Over the past year I’ve become much more comfortable and proficient in Apex programming, and I've become a frequent contributor on the Neptune Community Forums and Neptune’s Apex Community Facebook group where I do my best to help answer questions posted by other confused users. From my observations of these forums the most common problems are with the ATK, timers, feed mode, and alerts.

I decided to write some tutorials which will hopefully fill in the blanks that Neptune’s documentation doesn’t fully spell out. All of the information I’ll provide is already publicly available, but hopefully the way I’ll present it will explain things more clearly and in a single location.

I’d like to thank Zombie and RussM, two of the most frequent contributors on the Neptune Community Forums. Most of the things I've learned were due to their replies to others or directly to my questions.

Here are some invaluable resources for Apex programming:
I believe the Apex has been a big contributing factor in the success of my reef. For more details about my setup, feel free to check out my Reefer XL 425 build thread.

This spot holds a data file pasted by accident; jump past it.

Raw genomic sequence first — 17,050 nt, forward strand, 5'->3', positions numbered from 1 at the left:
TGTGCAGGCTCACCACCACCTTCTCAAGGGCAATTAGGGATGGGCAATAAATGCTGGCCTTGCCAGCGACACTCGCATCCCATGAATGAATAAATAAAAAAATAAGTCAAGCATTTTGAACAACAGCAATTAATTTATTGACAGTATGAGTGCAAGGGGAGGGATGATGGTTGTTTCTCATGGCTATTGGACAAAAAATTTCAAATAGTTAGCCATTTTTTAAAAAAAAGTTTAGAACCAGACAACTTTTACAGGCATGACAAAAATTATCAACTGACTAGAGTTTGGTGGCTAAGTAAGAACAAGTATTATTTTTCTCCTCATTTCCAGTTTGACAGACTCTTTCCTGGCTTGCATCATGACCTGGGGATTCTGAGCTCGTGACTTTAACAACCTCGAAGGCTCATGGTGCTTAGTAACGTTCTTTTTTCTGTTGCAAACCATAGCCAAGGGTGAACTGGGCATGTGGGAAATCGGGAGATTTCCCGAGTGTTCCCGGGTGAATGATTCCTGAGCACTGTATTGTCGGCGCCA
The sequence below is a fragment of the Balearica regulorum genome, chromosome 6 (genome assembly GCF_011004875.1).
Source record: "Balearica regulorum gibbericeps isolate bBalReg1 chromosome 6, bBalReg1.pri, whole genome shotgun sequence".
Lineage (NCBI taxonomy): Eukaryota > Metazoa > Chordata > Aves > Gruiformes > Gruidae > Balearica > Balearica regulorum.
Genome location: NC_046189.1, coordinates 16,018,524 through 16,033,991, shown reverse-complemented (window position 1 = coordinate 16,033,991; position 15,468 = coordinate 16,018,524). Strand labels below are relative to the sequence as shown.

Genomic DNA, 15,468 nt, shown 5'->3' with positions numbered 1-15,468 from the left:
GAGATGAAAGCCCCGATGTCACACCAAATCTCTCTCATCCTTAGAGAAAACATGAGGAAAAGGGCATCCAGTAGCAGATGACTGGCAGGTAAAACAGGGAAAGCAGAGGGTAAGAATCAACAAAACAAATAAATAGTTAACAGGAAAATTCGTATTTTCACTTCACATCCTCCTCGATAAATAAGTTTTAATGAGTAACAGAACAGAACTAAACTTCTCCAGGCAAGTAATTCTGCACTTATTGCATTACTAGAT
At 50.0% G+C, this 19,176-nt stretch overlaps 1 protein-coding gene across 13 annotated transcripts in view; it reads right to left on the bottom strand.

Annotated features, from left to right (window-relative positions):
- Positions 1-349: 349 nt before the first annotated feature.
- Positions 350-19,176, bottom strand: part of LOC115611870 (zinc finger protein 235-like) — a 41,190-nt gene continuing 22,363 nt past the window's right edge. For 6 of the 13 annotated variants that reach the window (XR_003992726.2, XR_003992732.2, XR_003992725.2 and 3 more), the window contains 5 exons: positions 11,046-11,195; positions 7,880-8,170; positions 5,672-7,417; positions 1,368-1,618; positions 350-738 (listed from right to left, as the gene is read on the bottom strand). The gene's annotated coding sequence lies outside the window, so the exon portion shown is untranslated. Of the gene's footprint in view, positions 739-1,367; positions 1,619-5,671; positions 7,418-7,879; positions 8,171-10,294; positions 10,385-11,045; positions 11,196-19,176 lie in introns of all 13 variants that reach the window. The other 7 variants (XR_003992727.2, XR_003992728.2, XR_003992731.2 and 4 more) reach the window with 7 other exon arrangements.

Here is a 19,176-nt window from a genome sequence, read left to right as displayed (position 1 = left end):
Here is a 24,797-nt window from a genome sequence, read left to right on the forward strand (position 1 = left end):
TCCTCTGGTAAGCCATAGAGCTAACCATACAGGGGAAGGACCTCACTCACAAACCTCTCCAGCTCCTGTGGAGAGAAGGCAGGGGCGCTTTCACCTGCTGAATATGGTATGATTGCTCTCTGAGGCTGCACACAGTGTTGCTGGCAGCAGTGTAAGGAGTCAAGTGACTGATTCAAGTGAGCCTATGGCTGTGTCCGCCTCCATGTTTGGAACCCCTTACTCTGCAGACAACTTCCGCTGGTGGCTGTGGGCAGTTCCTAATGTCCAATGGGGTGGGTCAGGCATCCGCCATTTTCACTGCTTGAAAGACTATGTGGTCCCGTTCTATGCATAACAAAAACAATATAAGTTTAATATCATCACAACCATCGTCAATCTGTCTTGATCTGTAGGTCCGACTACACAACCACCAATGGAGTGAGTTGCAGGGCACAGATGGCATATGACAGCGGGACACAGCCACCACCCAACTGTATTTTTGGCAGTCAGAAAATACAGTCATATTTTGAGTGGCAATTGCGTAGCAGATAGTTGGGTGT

Before I get into specific tutorials, I’d like to explain the basics of Apex programming. An Apex system consists of Modules, Inputs, Outputs, and Profiles:
  • Modules: The Apex base unit, Energy Bars, and a variety of add-on modules. Modules are physically connected to the Apex or each other by AquaBus or 1Link cables. Each module is automatically assigned an AquaBus address, from 1 to 49.
  • Inputs: Temperature probes, pH probes, ORP probes, Conductivity (Salinity) probes, optical water level sensors, leak sensors, flow sensors, PAR sensors, Energy Bar watts and amps, Trident measurement readings. All Inputs are connected to ports on the Apex or add-on modules.